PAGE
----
The Boston arts community eagerly anticipates the 30th year of Jamaica Plain Open Studios (JPOS), a free, annual event where the public can meet artists, experience their studios, and enjoy and purchase artwork directly. This year’s event will feature a unique series of 30 temporary public art installations, in addition to more than 180 individual artists showcasing a range of media and styles around the neighborhood.
Organized by the Jamaica Plain Arts Council, this lively community-centered weekend celebrates the arts in Jamaica Plain (JP), a vibrant neighborhood where artistic connections and history abound. On Sept. 23-24, 2023, from 11am-6 pm (Saturday) and 11am-4pm (Sunday), this year’s event will showcase artwork at over 60 sites across the neighborhood—inside artists’ studio spaces, a new group site at Curtis Hall Community Center, the Loring Greenough House, The Eliot School of Fine and Applied Arts, several churches, and elsewhere throughout JP.
The “30 for 30” installation project will feature art in public spaces, including a collection of “art chairs” in front of West Cork Auto, youth-made bicycle art at Bikes Not Bombs, a clothespin sculpture about climate change at Pondside Dental, an interactive radio station at Red Sun Press, and an homage to Black West Roxbury Soldiers at JP’s Civil War Monument. Other planned installations include a 12-foot skeleton, an art book exchange, a wall of quilts, a flower-based display, and a “tiny art” show.
In 2023, JPOS will feature the work of ironworkers, jewelers, painters, ceramicists, printmakers, textile and paper artists, sculptors, clothing designers, woodcarvers, photographers, and more, highlighting the broad range of artistic media on display in a single weekend. Participating artists represent a diverse group of creatives at all stages of their careers. Several local businesses, such as Tonino restaurant, the consignment shop Diversity, and Ula Café, not only sponsor the JPOS event, but will also host artists’ work in their spaces.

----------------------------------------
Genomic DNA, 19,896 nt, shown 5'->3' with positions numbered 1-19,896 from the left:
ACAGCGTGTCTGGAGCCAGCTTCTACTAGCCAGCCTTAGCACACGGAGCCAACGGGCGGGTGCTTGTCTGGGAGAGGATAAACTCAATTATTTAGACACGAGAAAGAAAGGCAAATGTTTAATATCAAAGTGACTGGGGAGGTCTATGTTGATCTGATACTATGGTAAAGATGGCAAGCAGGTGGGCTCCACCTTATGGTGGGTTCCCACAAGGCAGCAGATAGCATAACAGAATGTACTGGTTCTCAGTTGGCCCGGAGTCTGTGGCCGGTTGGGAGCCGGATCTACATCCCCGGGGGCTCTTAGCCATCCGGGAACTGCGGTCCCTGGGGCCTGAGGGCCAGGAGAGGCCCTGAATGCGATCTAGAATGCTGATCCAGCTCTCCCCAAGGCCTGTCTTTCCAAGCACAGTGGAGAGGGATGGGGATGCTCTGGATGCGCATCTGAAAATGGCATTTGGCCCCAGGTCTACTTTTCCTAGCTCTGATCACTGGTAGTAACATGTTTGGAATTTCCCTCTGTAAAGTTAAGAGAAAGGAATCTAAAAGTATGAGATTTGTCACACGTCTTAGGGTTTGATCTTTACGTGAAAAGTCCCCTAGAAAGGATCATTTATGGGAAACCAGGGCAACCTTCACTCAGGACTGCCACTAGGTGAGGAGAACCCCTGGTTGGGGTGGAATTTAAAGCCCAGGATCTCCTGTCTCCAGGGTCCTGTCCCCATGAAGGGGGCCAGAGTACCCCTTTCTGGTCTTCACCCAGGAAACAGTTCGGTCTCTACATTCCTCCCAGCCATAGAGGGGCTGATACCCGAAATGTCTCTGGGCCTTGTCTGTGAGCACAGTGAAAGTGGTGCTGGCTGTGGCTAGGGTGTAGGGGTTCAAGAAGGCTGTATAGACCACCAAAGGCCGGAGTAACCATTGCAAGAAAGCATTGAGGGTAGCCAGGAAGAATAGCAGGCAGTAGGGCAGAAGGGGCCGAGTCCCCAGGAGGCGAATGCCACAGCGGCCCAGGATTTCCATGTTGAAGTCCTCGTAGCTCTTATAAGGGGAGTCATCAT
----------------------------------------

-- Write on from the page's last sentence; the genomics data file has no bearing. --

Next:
Kelli Nyman, a Cambridge-based paper artist who makes wall sculptures using origami techniques, will exhibit at Curtis Hall Community Center, a new group site for 2023. This is Nyman’s first JPOS, and she says she’s “excited to be there with so many great artists and makers, and to meet people that I wouldn’t necessarily interact with otherwise.” Because her art studio is in Somerville, JPOS is a “way to connect with a newer audience in a neighborhood where so many people appreciate the arts.”
Gail Bos, a JP-based sculptor and painter and longtime member of the Jamaica Plain Arts Council board of directors, spearheaded the “30 for 30” project. She thinks of the project as a way to thank the JP community for supporting artists and JPOS for three decades. The planned installations range from whimsical to reflective and will add new spontaneity to JPOS this year. “The installations will give you a smile and show how active the art community is in JP,” Bos said.
The Jamaica Plain Arts Council is pleased to offer a pathway for artists, arts supporters, and local businesses to connect and appreciate artists’ studios and work, and to showcase the healing and transformative power of art. Maps of artist sites will be distributed at JP businesses and at the information booth at JP Licks (659 Centre St.), as well as in a new interactive digital map at www.jpopenstudios.com. All JPOS sites are MBTA accessible on the Orange Line as well as by several bus routes.